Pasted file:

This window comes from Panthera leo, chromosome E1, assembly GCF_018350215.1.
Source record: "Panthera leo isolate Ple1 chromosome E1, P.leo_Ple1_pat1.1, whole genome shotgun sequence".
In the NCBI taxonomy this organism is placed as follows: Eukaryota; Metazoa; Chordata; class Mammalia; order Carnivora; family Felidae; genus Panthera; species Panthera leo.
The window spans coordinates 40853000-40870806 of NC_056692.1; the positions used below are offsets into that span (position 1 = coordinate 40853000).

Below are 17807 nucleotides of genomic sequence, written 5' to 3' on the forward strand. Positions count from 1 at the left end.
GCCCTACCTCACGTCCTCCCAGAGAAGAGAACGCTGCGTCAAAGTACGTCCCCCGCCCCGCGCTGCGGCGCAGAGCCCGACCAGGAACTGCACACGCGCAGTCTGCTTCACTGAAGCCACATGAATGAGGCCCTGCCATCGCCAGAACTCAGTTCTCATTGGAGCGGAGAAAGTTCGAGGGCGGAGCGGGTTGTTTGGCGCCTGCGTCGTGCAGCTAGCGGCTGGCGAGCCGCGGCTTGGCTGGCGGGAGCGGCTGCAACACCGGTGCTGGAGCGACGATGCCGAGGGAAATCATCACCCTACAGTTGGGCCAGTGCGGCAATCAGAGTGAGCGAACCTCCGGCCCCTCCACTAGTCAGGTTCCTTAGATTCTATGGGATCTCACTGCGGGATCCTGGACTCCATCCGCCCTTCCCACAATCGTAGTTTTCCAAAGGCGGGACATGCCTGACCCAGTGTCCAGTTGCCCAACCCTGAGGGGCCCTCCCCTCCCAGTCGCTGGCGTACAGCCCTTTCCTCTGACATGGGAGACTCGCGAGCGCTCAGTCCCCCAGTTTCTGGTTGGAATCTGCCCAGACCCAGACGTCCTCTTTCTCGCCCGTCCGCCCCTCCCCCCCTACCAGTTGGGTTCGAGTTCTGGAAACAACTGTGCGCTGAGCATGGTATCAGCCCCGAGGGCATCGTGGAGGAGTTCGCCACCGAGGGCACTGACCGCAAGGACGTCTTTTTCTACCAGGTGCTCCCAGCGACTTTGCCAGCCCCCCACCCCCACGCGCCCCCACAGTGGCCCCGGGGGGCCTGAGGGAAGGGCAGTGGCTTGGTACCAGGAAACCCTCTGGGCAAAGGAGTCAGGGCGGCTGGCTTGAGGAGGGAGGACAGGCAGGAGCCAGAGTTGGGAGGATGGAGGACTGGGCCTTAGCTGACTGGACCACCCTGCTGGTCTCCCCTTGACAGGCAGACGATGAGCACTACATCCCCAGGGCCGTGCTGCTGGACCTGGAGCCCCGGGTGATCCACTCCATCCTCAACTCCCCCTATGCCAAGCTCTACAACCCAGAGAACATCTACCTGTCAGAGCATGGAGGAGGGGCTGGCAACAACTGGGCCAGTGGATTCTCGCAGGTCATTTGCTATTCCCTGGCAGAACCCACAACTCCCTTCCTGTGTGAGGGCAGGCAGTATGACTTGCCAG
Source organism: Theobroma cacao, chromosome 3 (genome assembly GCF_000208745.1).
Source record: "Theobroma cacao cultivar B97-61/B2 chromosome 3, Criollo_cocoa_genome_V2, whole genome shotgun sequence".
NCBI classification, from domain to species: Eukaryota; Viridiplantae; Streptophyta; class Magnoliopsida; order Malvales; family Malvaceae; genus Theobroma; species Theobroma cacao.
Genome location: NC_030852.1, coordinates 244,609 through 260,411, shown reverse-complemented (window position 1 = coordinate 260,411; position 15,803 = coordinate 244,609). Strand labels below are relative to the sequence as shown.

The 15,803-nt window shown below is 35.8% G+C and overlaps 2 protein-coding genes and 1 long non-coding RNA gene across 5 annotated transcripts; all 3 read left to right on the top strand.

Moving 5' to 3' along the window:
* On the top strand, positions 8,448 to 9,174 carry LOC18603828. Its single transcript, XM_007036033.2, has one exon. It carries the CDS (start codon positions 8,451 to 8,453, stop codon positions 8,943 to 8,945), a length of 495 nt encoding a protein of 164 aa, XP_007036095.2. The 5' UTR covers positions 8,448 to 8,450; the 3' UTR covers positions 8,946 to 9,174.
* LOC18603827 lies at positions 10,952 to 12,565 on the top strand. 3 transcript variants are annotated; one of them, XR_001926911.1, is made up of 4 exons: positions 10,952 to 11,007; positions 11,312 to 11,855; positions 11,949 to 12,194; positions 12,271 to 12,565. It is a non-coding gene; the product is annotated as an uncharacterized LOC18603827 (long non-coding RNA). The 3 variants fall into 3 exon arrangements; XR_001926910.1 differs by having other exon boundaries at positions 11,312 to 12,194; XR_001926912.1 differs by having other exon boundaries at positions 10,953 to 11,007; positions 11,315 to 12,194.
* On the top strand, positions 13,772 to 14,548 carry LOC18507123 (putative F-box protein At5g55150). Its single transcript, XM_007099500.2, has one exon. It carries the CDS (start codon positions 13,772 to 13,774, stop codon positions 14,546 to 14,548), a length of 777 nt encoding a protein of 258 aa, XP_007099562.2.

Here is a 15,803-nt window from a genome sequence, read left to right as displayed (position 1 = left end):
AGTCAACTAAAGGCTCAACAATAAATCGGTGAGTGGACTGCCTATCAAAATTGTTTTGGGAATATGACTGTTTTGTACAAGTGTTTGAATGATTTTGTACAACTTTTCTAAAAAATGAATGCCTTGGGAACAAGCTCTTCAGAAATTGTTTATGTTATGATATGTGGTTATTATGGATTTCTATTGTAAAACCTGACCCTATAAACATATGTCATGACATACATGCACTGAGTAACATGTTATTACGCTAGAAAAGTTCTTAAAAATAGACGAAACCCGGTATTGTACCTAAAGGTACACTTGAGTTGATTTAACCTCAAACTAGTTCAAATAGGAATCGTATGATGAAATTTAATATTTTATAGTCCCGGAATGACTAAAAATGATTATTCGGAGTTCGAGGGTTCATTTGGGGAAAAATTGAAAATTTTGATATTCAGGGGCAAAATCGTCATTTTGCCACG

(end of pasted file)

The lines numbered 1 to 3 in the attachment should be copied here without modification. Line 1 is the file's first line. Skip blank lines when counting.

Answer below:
This window comes from Panthera leo, chromosome E1, assembly GCF_018350215.1.
Source record: "Panthera leo isolate Ple1 chromosome E1, P.leo_Ple1_pat1.1, whole genome shotgun sequence".
In the NCBI taxonomy this organism is placed as follows: Eukaryota; Metazoa; Chordata; class Mammalia; order Carnivora; family Felidae; genus Panthera; species Panthera leo.